To see more detail the meaning of over fitting and under fitting, suppose the case of our expert system for predicting pools:  We know that India national cricket team is one of the most powerful in the world and obviously in the Asia Cup league teams. By contrast there are more modest teams such as the Bangladesh that will fit in this case has lost more games than winning; but casually in the training data, we have three results that Bangladesh has won at India in their stadium. On the other hand in most of the training data we found that cricket matches played by India national cricket team settled with victory and another important fact is that 60% of the matches of the training data results in the victory of the home team.

With these data what would be the prediction of the outcome of the match “India Vs Bangladesh”? 

Although this would be a summary of the data in the set of training data, a person (whether or not expert in cricket) and watching the training data could predict the outcome of this match would be a “1” (wins INDIA) because India national cricket team is one of the strongest teams, wins most matches, faces a team that lost more games than they win and also played in the stadium (60% of matches the local team wins). Although Machine learning algorithms have the ability to make these arguments (since these are made mathematically) if it is expected that the result is consistent and similar to what a human would. But, what result would throw the system if there is Overfitting or Underfitting?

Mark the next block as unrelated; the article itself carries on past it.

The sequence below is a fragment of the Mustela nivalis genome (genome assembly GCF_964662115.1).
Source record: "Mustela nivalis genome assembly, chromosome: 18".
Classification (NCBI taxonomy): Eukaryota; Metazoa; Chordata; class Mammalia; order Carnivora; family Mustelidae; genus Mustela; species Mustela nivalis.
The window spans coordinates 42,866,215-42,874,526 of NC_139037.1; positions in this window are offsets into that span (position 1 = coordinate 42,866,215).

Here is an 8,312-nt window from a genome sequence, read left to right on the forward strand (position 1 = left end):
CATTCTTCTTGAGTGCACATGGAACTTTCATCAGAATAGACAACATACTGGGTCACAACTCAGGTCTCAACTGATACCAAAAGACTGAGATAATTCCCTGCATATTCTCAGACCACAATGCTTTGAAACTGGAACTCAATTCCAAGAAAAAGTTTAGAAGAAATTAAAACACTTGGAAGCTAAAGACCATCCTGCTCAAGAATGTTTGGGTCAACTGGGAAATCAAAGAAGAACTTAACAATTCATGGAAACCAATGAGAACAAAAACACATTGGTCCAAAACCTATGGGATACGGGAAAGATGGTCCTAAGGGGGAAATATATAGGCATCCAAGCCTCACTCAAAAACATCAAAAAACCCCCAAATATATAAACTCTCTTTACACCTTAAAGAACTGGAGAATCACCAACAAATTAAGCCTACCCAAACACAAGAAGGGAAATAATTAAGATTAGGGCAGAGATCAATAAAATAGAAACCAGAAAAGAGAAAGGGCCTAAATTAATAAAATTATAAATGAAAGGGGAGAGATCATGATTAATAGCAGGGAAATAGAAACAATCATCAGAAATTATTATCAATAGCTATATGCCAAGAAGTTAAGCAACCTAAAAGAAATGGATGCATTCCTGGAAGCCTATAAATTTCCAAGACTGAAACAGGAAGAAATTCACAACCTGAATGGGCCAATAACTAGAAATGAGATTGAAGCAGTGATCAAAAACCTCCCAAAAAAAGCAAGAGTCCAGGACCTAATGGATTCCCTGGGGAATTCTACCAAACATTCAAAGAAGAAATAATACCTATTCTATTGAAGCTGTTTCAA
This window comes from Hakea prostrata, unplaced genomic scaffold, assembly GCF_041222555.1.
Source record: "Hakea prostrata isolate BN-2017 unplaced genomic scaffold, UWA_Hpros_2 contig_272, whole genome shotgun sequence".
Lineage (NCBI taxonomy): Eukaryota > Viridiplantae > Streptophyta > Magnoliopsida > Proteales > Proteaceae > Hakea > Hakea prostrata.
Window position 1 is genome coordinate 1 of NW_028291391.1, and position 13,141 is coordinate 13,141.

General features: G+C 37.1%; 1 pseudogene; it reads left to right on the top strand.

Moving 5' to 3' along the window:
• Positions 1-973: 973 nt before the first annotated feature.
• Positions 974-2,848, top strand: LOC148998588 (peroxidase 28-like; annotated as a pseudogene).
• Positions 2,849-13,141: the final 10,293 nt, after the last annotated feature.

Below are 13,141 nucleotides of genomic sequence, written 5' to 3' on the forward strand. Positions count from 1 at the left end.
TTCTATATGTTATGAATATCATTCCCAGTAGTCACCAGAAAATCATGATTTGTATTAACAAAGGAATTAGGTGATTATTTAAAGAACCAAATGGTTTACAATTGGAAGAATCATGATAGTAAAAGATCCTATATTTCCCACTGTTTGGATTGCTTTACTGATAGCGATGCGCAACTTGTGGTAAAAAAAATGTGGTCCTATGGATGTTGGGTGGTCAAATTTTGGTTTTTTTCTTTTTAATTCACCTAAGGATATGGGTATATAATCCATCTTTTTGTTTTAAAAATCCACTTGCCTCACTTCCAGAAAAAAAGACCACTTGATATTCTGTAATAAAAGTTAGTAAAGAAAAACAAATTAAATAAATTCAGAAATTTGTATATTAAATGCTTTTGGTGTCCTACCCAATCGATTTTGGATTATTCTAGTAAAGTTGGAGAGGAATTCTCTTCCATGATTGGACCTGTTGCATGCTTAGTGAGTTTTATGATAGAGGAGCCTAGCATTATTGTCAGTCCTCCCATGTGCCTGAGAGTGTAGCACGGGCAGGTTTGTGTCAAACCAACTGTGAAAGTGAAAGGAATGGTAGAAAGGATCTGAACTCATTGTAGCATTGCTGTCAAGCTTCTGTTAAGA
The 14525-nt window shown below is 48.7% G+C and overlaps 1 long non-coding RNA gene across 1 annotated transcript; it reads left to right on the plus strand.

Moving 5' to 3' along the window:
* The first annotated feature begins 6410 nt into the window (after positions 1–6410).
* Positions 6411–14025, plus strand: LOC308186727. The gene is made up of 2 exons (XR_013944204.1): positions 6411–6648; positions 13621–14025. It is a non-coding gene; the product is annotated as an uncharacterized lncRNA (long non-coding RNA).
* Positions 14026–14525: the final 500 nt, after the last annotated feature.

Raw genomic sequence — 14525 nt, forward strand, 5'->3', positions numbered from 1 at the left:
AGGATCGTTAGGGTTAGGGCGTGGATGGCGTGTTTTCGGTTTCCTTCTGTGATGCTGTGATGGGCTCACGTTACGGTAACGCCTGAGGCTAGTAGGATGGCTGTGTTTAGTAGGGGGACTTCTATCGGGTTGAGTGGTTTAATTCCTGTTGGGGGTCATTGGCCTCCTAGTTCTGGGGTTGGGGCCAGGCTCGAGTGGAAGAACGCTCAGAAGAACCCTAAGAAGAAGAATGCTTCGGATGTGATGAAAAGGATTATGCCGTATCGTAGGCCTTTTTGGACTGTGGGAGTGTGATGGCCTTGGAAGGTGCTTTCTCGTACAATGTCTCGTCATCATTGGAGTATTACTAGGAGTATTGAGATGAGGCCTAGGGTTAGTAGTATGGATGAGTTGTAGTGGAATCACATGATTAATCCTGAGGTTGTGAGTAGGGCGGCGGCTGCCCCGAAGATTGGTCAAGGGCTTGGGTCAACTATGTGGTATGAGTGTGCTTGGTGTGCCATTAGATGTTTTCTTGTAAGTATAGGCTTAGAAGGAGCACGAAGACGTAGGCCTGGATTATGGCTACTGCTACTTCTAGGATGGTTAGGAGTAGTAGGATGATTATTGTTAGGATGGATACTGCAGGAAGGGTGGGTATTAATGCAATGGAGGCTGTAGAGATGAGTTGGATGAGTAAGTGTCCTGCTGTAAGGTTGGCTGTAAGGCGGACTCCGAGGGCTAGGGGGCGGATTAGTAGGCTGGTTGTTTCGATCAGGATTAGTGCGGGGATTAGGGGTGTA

1. Overfitting(“India vs Bangladesh = Bangladesh Wins”): As in the set of training data has been so that there are only 3 clashes between these teams and Bangladesh is winning, according to the training data, so Bangladesh wins acc. To computer because it is the information that is available.
  2. Optimum(“India vs Bangladesh = India Wins“): Having overgeneralization the hypothesis yields results that will win the local team since 60% of the results are victories of local, therefore, in this the result would be correct.
  3. Underfitting(“India vs Bangladesh = Bangladesh Wins“): By analogy with the previous case, when the local team is Bangladesh, Bangladesh Wins.

What has been tried to explain in this long example is that the hypothesis obtained does not have to correctly predict 100% of cases, but if that should be required to some extent that generalizes correctly even if it means making specific errors.  In other words, we must be able to find a hypothesis in which there is a balance between overfitting and overgeneralization.

Now see graphically the concept of overfitting and Underfitting for classification and regression problems:

Getting a classifier that approximates f: R 2 → {*, x}:

overfitting and underfitting in Machine Learning

Regression model that approximates f: R → R:

overfitting, optimum and underfitting